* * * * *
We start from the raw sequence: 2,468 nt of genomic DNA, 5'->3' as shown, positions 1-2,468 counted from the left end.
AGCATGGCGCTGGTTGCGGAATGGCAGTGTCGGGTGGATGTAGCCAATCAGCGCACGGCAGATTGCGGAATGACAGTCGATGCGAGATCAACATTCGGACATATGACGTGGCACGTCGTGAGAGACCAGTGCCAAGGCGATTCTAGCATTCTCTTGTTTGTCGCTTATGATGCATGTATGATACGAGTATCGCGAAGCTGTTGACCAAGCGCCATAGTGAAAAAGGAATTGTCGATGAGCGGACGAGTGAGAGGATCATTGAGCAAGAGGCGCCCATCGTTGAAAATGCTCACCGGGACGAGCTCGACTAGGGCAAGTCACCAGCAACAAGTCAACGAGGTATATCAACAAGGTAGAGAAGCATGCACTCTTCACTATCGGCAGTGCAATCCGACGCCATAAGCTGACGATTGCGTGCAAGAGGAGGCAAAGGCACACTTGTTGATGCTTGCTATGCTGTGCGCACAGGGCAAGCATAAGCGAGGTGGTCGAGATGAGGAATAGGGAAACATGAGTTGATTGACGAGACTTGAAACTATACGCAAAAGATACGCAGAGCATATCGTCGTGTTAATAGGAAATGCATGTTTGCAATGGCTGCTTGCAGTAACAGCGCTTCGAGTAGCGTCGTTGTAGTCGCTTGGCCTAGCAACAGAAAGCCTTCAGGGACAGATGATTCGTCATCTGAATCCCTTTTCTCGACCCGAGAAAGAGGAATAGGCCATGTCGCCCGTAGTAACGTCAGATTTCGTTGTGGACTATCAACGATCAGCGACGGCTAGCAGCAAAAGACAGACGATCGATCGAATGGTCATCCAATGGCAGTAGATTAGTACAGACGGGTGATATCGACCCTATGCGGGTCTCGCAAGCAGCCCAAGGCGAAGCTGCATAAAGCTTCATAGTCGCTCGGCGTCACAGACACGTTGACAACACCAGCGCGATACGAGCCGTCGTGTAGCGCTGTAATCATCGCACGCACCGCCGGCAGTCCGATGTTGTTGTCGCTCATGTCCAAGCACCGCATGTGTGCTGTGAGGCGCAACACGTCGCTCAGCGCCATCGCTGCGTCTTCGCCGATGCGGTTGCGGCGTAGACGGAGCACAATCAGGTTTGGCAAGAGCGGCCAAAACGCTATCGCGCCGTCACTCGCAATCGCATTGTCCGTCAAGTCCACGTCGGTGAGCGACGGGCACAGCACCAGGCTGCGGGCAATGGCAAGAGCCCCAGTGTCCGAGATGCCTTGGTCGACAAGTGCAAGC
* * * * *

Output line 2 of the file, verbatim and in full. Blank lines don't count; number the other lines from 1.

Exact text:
AGCATGGCGCTGGTTGCGGAATGGCAGTGTCGGGTGGATGTAGCCAATCAGCGCACGGCAGATTGCGGAATGACAGTCGATGCGAGATCAACATTCGGACATATGACGTGGCACGTCGTGAGAGACCAGTGCCAAGGCGATTCTAGCATTCTCTTGTTTGTCGCTTATGATGCATGTATGATACGAGTATCGCGAAGCTGTTGACCAAGCGCCATAGTGAAAAAGGAATTGTCGATGAGCGGACGAGTGAGAGGATCATTGAGCAAGAGGCGCCCATCGTTGAAAATGCTCACCGGGACGAGCTCGACTAGGGCAAGTCACCAGCAACAAGTCAACGAGGTATATCAACAAGGTAGAGAAGCATGCACTCTTCACTATCGGCAGTGCAATCCGACGCCATAAGCTGACGATTGCGTGCAAGAGGAGGCAAAGGCACACTTGTTGATGCTTGCTATGCTGTGCGCACAGGGCAAGCATAAGCGAGGTGGTCGAGATGAGGAATAGGGAAACATGAGTTGATTGACGAGACTTGAAACTATACGCAAAAGATACGCAGAGCATATCGTCGTGTTAATAGGAAATGCATGTTTGCAATGGCTGCTTGCAGTAACAGCGCTTCGAGTAGCGTCGTTGTAGTCGCTTGGCCTAGCAACAGAAAGCCTTCAGGGACAGATGATTCGTCATCTGAATCCCTTTTCTCGACCCGAGAAAGAGGAATAGGCCATGTCGCCCGTAGTAACGTCAGATTTCGTTGTGGACTATCAACGATCAGCGACGGCTAGCAGCAAAAGACAGACGATCGATCGAATGGTCATCCAATGGCAGTAGATTAGTACAGACGGGTGATATCGACCCTATGCGGGTCTCGCAAGCAGCCCAAGGCGAAGCTGCATAAAGCTTCATAGTCGCTCGGCGTCACAGACACGTTGACAACACCAGCGCGATACGAGCCGTCGTGTAGCGCTGTAATCATCGCACGCACCGCCGGCAGTCCGATGTTGTTGTCGCTCATGTCCAAGCACCGCATGTGTGCTGTGAGGCGCAACACGTCGCTCAGCGCCATCGCTGCGTCTTCGCCGATGCGGTTGCGGCGTAGACGGAGCACAATCAGGTTTGGCAAGAGCGGCCAAAACGCTATCGCGCCGTCACTCGCAATCGCATTGTCCGTCAAGTCCACGTCGGTGAGCGACGGGCACAGCACCAGGCTGCGGGCAATGGCAAGAGCCCCAGTGTCCGAGATGCCTTGGTCGACAAGTGCAAGC